April 29, 2013
Unconventional Monetary Policy Effects on the Exchange Rate at the ZLB
The descent of interest rates to near zero in the advanced economies has prompted something of a rethink of how monetary policy can affect exchange rates.
A Message from the 2013Q1 Advance Release
And a slightly older message from the CBO.
April 28, 2013
The contributions of Reinhart and Rogoff
With all the heated discussions of the last two weeks, it is important to keep perspective on which issues are in dispute and which are not. Let me state plainly something on which I think we ought to be agreed: Carmen Reinhart and Ken Rogoff's 2009 book, This Time Is Different: Eight Centuries of Financial Folly, is a valuable work of scholarship that continues to deserve study and praise from any thinking person. Here I review some of my reasons for saying that.
April 26, 2013
Another mediocre GDP report: is this the new normal?
The BEA released today its estimate of 2013 first-quarter real GDP, which grew at a 2.5% annual rate from the previous quarter. That's below the average 3.1% growth rate since World War II, but better than the 2.1% average since the recovery began in 2009:Q3.
Wisconsin: Economic Development
April 25, 2013
Measuring Financial Openness
Chinn-Ito Index Updated to 2011
April 24, 2013
Reinhart-Rogoff and Herndon-Ash-Pollin: a few further comments
I made some comments on Sunday about a recent critique by Thomas Herndon, Michael Ash, and Robert Pollin of an influential 2010 paper by Carmen Reinhart and Kenneth Rogoff. Yesterday Econbrowser hosted a reply from Pollin and Ash to my remarks. Here I would like to add a few further thoughts on this discussion.
April 23, 2013
Reply to Prof. Hamilton regarding "Reinhart-Rogoff Data Problems"
Today Econbrowser hosts this guest contribution from Robert Pollin and Michael Ash of the Department of Economics and Political Economy Research Institute (PERI) at the University of Massachusetts-Amherst.
Guest Contribution: "Fairness and Sustainability for Cyprus"
Today, we have a guest contribution from Marios Zachariadis, Associate Professor of Economics at University of Cyprus.
April 21, 2013
Reinhart-Rogoff data problems
The methods and conclusions of an influential paper by Carmen Reinhart and Kenneth Rogoff published in 2010 have recently been challenged by Thomas Herndon, Michael Ash, and Robert Pollin. Here I comment on both the details and broader significance of the dispute.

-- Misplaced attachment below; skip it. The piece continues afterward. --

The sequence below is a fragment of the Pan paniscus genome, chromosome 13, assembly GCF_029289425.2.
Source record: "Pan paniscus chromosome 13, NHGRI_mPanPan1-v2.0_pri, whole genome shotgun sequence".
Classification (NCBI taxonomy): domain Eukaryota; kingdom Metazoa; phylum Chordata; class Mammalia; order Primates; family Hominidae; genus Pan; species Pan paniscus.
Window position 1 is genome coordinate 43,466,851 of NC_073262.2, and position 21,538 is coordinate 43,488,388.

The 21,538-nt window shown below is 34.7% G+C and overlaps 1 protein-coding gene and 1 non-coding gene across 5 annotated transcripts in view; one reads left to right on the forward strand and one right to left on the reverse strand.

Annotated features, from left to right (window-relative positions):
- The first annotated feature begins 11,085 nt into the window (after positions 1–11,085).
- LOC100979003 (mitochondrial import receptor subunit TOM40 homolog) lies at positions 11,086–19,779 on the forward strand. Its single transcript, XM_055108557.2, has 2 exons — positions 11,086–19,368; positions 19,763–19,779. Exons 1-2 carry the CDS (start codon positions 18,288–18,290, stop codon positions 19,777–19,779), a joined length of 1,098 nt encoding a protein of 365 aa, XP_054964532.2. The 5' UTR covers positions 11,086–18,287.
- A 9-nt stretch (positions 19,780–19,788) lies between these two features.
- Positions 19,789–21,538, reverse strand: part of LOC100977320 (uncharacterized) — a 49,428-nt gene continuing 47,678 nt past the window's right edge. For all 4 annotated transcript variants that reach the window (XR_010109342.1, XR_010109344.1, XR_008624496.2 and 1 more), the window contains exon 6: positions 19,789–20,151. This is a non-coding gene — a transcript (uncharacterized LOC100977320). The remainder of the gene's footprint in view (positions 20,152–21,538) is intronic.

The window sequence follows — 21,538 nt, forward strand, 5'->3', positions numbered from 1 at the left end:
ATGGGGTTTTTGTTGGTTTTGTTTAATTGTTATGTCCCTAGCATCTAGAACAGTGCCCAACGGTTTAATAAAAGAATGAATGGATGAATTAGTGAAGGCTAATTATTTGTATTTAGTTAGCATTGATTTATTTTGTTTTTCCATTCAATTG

April 19, 2013
Wisconsin in March: Nonfarm payroll employment declines
Private nonfarm payroll employment growth near zero, and the level is about 70 thousand below the path implied by Governor Walker's commitment to increase private sector employment by 250 thousand by 2015M01.
April 18, 2013
No Time for Austerity: US Edition
With unemployment at 7.6% and an output gap of around 6%, it's (still) not the time to embark on front-loaded spending cuts in the United States.
April 17, 2013
"The Great Divergence of Policies"
April 16, 2013
Gold Prices Falling
Was their rise caused by “bad policies”? And why are they falling now?
April 15, 2013
"Rethinking Macro Policy II: First Steps and Early Lessons"
That's the title of an IMF conference taking place starting tomorrow (April 16-17). The program is below, and the live webcast will be available here (and follows up on a 2011 conference on the same subject).
Five years into the crisis, the contours of the macroeconomic policy of the future are only slowly coming into focus. From macroeconomic to financial stability, policy makers have realized that they have to watch many targets. They have also realized that they have potentially many more instruments at their disposal, from macro prudential tools to unconventional monetary policy. But how to map instruments to targets remains very much a work in progress. -- Olivier Blanchard